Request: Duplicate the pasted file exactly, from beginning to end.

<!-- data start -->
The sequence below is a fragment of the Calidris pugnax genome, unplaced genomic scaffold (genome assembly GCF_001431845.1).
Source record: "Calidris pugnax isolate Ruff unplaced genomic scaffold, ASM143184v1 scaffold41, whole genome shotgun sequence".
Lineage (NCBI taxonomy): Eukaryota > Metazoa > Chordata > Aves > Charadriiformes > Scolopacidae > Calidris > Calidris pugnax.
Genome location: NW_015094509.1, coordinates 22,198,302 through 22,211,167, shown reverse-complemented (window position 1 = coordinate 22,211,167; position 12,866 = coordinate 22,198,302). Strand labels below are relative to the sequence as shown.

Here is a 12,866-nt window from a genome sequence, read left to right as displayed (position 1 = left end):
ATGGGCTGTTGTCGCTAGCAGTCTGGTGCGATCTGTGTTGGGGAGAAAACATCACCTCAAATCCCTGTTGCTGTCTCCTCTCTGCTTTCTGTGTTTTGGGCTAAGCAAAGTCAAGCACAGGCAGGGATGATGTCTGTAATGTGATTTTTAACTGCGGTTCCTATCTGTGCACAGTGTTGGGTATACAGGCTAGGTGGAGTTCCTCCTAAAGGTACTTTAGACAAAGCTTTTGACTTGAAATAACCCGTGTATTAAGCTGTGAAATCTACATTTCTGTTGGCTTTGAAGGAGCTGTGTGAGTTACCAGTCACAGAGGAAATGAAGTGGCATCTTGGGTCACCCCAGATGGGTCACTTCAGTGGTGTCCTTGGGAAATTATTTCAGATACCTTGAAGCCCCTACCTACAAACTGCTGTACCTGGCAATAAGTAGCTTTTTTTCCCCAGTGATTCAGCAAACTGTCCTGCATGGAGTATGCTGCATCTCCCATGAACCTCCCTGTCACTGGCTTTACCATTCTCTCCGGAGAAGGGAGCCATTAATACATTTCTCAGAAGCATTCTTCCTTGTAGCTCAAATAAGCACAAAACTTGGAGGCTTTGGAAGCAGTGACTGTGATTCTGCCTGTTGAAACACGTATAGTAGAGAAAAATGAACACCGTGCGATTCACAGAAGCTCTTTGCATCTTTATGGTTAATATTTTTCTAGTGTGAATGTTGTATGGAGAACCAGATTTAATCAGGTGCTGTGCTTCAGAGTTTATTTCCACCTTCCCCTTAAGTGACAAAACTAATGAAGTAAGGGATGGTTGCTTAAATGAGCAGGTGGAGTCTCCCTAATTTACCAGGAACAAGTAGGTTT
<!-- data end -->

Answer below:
The sequence below is a fragment of the Calidris pugnax genome, unplaced genomic scaffold (genome assembly GCF_001431845.1).
Source record: "Calidris pugnax isolate Ruff unplaced genomic scaffold, ASM143184v1 scaffold41, whole genome shotgun sequence".
Lineage (NCBI taxonomy): Eukaryota > Metazoa > Chordata > Aves > Charadriiformes > Scolopacidae > Calidris > Calidris pugnax.
Genome location: NW_015094509.1, coordinates 22,198,302 through 22,211,167, shown reverse-complemented (window position 1 = coordinate 22,211,167; position 12,866 = coordinate 22,198,302). Strand labels below are relative to the sequence as shown.

Here is a 12,866-nt window from a genome sequence, read left to right as displayed (position 1 = left end):
ATGGGCTGTTGTCGCTAGCAGTCTGGTGCGATCTGTGTTGGGGAGAAAACATCACCTCAAATCCCTGTTGCTGTCTCCTCTCTGCTTTCTGTGTTTTGGGCTAAGCAAAGTCAAGCACAGGCAGGGATGATGTCTGTAATGTGATTTTTAACTGCGGTTCCTATCTGTGCACAGTGTTGGGTATACAGGCTAGGTGGAGTTCCTCCTAAAGGTACTTTAGACAAAGCTTTTGACTTGAAATAACCCGTGTATTAAGCTGTGAAATCTACATTTCTGTTGGCTTTGAAGGAGCTGTGTGAGTTACCAGTCACAGAGGAAATGAAGTGGCATCTTGGGTCACCCCAGATGGGTCACTTCAGTGGTGTCCTTGGGAAATTATTTCAGATACCTTGAAGCCCCTACCTACAAACTGCTGTACCTGGCAATAAGTAGCTTTTTTTCCCCAGTGATTCAGCAAACTGTCCTGCATGGAGTATGCTGCATCTCCCATGAACCTCCCTGTCACTGGCTTTACCATTCTCTCCGGAGAAGGGAGCCATTAATACATTTCTCAGAAGCATTCTTCCTTGTAGCTCAAATAAGCACAAAACTTGGAGGCTTTGGAAGCAGTGACTGTGATTCTGCCTGTTGAAACACGTATAGTAGAGAAAAATGAACACCGTGCGATTCACAGAAGCTCTTTGCATCTTTATGGTTAATATTTTTCTAGTGTGAATGTTGTATGGAGAACCAGATTTAATCAGGTGCTGTGCTTCAGAGTTTATTTCCACCTTCCCCTTAAGTGACAAAACTAATGAAGTAAGGGATGGTTGCTTAAATGAGCAGGTGGAGTCTCCCTAATTTACCAGGAACAAGTAGGTTT